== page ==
- As if we needed another reason to be grateful to live in this precious corner of the Pacific Northwest, Seattle was just ranked 2nd on the list of healthiest cities in the country. Personal finance website WalletHub released its 2023 report on the healthiest and unhealthiest cities. The study was based on 42 metrics, including access to healthy food, fitness clubs per capita, mental health and quality of public hospitals. San Francisco ranked healthiest, followed closely by Seattle. Honolulu, San Diego and Salt Lake City round out the top 5. Seattle scored in the top 10 for access to healthy food, fitness and green spaces. The unhealthiest cities on the list are Brownsville, TX, Gulfport, MS, Shreveport, LA and two Georgia cities: Columbus and Augusta. See the full study here.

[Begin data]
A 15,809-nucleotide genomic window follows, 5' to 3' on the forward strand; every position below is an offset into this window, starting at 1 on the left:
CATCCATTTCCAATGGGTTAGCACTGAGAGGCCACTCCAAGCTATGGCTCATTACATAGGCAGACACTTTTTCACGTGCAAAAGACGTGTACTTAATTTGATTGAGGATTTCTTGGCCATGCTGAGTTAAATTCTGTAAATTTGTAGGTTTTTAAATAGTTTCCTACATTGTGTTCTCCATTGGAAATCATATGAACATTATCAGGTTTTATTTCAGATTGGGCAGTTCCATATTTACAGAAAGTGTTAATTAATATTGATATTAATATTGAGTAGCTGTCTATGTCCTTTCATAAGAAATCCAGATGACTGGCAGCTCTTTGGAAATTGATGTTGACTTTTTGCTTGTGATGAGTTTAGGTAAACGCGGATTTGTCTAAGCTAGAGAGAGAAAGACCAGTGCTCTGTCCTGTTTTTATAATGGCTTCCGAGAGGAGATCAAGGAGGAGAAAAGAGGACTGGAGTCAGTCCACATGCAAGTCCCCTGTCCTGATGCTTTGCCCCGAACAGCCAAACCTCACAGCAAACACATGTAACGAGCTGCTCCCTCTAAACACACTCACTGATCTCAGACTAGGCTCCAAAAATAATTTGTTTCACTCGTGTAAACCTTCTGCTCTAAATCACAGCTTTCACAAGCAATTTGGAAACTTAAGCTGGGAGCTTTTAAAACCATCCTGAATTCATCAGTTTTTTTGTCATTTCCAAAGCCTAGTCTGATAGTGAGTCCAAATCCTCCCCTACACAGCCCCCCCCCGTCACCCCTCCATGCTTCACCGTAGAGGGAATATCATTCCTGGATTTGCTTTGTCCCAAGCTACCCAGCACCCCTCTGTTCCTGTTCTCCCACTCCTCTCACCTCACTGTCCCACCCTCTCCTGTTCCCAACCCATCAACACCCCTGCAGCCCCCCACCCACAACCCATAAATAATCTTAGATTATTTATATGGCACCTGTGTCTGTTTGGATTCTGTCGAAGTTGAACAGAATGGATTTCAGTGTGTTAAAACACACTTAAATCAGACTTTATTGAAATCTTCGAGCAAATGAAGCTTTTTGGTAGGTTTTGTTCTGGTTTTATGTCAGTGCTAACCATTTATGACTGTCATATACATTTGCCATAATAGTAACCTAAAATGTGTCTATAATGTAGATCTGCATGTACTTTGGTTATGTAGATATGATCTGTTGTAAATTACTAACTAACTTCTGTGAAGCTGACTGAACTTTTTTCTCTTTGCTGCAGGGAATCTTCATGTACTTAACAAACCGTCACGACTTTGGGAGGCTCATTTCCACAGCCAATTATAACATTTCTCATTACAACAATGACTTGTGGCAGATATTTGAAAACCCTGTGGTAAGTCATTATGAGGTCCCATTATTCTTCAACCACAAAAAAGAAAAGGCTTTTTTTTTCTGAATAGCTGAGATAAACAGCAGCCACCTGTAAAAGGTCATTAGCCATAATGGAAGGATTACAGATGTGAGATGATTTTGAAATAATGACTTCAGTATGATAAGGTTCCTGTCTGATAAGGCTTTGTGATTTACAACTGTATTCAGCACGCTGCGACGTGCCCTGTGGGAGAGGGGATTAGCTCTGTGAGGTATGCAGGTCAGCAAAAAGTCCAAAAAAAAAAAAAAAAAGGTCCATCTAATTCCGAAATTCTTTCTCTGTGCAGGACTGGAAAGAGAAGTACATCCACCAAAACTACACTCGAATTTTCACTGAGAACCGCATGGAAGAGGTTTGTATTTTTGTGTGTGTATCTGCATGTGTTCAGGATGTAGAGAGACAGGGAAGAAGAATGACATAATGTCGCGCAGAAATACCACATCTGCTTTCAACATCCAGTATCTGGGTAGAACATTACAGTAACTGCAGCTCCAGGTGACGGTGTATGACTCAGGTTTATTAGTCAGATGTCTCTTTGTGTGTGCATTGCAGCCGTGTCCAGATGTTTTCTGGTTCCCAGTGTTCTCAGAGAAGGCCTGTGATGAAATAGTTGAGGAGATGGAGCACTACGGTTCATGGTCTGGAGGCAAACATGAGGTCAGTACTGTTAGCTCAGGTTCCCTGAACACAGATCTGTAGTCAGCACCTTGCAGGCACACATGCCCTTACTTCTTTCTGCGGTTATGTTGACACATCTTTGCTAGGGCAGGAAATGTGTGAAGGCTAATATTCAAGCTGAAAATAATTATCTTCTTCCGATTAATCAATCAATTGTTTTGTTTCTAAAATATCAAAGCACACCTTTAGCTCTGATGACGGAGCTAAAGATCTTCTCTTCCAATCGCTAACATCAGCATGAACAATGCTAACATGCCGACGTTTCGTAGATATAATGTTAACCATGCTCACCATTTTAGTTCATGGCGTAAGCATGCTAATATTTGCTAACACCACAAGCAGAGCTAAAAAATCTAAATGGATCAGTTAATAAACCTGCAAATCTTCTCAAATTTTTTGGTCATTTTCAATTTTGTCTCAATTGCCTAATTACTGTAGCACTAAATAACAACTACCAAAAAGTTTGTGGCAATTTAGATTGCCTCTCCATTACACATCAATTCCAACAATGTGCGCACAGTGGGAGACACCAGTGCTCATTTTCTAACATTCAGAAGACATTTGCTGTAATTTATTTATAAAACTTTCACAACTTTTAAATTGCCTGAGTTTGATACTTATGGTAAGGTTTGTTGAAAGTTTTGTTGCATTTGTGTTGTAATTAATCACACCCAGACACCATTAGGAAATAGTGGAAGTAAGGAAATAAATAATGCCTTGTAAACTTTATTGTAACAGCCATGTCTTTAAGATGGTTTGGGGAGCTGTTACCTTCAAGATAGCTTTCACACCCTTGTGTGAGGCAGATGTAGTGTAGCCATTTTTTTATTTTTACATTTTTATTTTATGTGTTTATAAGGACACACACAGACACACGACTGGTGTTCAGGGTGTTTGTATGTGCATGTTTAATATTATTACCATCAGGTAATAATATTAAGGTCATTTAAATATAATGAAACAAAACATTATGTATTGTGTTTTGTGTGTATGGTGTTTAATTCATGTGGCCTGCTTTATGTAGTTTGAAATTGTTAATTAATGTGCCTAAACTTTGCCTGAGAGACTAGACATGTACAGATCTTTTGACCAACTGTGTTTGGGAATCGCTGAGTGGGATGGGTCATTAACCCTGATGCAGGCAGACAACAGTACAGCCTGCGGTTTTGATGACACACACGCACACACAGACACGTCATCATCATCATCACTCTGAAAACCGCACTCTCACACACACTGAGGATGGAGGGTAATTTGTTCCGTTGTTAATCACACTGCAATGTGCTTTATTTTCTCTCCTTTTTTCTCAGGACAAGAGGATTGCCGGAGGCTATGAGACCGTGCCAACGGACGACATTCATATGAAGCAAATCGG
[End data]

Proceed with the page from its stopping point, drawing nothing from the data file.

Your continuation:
- A new law aims to protect workers on Washington state highways. Senate Bill 5272, which received unanimous support from the Washington state legislature, authorizes the use of speed safety cameras in state highway work zones to help increase worker safety. The legislation was signed into law by Gov. Jay Inslee on Tuesday. The law comes as the state has seen an uptick in traffic collisions and fatalities including in work zones. In 2021, there were 283 minor injury crashes, 28 serious injury crashes, and five fatal crashes in work zones, according to the Washington State Department of Transportation (WSDOT). The data found that distracted driving, following too closely and speeding were the main factors in the collisions. According to WSDOT, speed safety cameras are a known deterrent for speeding drivers. Speed safety cameras are already in use in school zones and railroad crossing across the state. The law goes into effect in July 2024.